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Global C-suite Survey Reveals Companies Not Investing in Key Factors for Growth

NEW YORK, Feb. 15, 2012 /PRNewswire/ -- A survey of 500 C-suite executives worldwide conducted by global brand consultancy Wolff Olins has revealed that, although companies recognize the important factors required to generate long-term growth, many are not investing resources and energy into them.

"Traditional ways of doing business are not generating growth and global economies are suffering without it," said Karl Heiselman, CEO of Wolff Olins. "We believe there are very clearly identifiable actions or behaviors associated with high-growth companies such as Amazon, Google, Nike and Paypal that other businesses can use to thrive. Change is daunting, but the opportunities for businesses that adopt these new ways of doing business are enormous."

Wolff Olins identified five key behaviors associated with high-growth companies, which the consultancy calls "Game Changers," who are successfully responding to rapid changes in consumer demand and technology-driven services. The survey was designed to determine whether other leading organizations recognize the importance of these characteristics and if and how they are adopting similar behaviors within their own companies.  

These behaviors include:

  • Purposeful: having a clear purpose that is shared with customers 
  • Useful: enabling customers to do things better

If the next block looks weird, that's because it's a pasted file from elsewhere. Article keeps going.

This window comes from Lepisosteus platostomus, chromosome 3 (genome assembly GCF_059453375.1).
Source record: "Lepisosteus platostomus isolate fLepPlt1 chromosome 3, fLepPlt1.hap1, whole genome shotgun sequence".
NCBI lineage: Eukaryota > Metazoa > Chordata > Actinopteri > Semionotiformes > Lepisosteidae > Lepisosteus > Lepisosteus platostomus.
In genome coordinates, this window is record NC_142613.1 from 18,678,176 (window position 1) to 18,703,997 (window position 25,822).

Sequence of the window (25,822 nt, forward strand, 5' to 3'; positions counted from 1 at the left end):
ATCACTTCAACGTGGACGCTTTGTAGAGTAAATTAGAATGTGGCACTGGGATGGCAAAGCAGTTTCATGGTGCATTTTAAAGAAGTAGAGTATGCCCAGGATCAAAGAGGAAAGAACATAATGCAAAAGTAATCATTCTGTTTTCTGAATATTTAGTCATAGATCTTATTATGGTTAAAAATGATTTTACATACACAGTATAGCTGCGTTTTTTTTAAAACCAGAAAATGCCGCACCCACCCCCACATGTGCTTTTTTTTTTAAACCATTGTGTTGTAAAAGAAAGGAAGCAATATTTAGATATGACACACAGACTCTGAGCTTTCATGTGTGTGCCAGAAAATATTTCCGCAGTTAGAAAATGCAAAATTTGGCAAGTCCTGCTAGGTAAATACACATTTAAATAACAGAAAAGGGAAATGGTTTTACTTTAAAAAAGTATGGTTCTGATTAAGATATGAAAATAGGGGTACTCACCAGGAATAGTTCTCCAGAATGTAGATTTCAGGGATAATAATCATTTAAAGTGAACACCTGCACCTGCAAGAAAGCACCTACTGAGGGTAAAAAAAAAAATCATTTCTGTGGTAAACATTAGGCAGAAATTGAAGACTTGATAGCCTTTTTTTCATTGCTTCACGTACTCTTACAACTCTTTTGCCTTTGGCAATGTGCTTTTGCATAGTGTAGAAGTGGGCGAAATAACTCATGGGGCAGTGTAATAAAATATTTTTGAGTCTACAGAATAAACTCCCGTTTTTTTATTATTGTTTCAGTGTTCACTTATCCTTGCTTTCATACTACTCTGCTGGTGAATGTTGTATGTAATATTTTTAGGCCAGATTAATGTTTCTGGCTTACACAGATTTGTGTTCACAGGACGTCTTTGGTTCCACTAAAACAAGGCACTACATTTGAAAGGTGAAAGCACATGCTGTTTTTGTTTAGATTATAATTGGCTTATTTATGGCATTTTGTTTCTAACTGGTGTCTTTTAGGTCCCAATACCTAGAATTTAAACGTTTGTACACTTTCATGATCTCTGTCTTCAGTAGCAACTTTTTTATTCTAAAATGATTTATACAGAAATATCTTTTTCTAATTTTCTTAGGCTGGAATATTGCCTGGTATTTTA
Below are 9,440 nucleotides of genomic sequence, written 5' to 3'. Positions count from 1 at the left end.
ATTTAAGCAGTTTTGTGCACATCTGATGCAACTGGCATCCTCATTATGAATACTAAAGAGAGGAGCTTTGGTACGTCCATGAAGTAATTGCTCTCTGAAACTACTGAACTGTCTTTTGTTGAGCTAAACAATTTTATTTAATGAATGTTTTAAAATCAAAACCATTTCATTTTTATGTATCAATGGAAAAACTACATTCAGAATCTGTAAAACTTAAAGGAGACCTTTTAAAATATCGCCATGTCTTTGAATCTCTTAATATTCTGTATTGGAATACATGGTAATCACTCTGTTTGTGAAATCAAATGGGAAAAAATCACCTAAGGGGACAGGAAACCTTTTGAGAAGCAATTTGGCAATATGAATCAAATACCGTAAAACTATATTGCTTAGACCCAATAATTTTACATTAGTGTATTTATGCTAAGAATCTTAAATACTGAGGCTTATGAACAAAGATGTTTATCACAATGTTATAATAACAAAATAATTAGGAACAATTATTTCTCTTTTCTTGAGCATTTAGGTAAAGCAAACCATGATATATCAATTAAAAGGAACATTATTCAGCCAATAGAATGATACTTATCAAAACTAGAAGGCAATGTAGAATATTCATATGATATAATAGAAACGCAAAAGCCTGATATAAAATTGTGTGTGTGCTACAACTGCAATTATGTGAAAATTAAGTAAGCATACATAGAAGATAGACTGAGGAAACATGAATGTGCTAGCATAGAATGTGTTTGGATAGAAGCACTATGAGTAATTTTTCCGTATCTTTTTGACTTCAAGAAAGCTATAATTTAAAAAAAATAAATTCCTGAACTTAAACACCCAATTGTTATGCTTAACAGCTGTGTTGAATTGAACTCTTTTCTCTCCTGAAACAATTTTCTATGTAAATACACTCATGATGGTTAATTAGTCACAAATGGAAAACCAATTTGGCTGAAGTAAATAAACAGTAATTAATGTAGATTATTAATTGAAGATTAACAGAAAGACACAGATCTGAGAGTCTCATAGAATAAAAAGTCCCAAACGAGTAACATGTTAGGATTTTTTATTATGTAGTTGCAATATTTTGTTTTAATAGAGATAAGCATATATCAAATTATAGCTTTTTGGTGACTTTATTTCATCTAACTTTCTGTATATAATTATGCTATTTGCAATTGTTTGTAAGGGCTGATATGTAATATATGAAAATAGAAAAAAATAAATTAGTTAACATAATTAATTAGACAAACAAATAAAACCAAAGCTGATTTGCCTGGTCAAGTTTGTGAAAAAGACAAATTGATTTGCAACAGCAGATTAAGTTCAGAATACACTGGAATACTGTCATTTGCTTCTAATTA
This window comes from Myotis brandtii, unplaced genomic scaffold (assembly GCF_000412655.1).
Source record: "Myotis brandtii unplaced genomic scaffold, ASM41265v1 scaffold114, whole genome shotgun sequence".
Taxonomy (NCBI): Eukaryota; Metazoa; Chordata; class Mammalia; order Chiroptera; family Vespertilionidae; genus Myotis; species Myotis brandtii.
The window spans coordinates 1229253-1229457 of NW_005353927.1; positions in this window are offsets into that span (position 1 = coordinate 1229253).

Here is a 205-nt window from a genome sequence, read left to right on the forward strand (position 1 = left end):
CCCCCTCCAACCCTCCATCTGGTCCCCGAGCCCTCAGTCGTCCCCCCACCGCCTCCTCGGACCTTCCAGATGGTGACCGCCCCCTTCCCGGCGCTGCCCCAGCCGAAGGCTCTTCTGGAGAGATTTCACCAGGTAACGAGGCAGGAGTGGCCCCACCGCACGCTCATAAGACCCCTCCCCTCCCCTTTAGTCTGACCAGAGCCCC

• Experimental: constantly innovating and being comfortable living in perpetual beta
  • Boundary-less: fostering collaboration internally and externally
  • Value-creative: adds value by creating new business models and businesses

The survey results showed:

  • On average, 42% of respondents said that each Game Changer behavior would deliver significant growth (of 11% or more). Twenty-two percent thought they would deliver growth of more than 20%.
  • Useful (enabling customers to do things better) was rated by respondents as potentially making the biggest contribution to growth. Forty percent believed this activity would contribute more than 20% growth. Twenty-four percent said that it would contribute to growth between 11-20%.
  • Companies that are Experimental (constantly innovating) were seen as having the next most significant contribution to growth. Nineteen percent said it would deliver growth of more than 20%.
  • The perceived value of behaving like a Game Changer varies greatly across sectors. Banking, energy, FMCG and hospitality sectors are the most enthusiastic. Professional services, non-profit and property companies are least likely to associate Game Changer behavior with growth. Others are divided. Tech and telecoms see growth in creating new value and experimenting but less in being Purposeful or breaking down boundaries.

There is a gap between what people believe is important and what they are actually doing. This is shown in several ways. Across all behaviors most likely to be associated with growth, the top three were all in the category of being Useful to customers: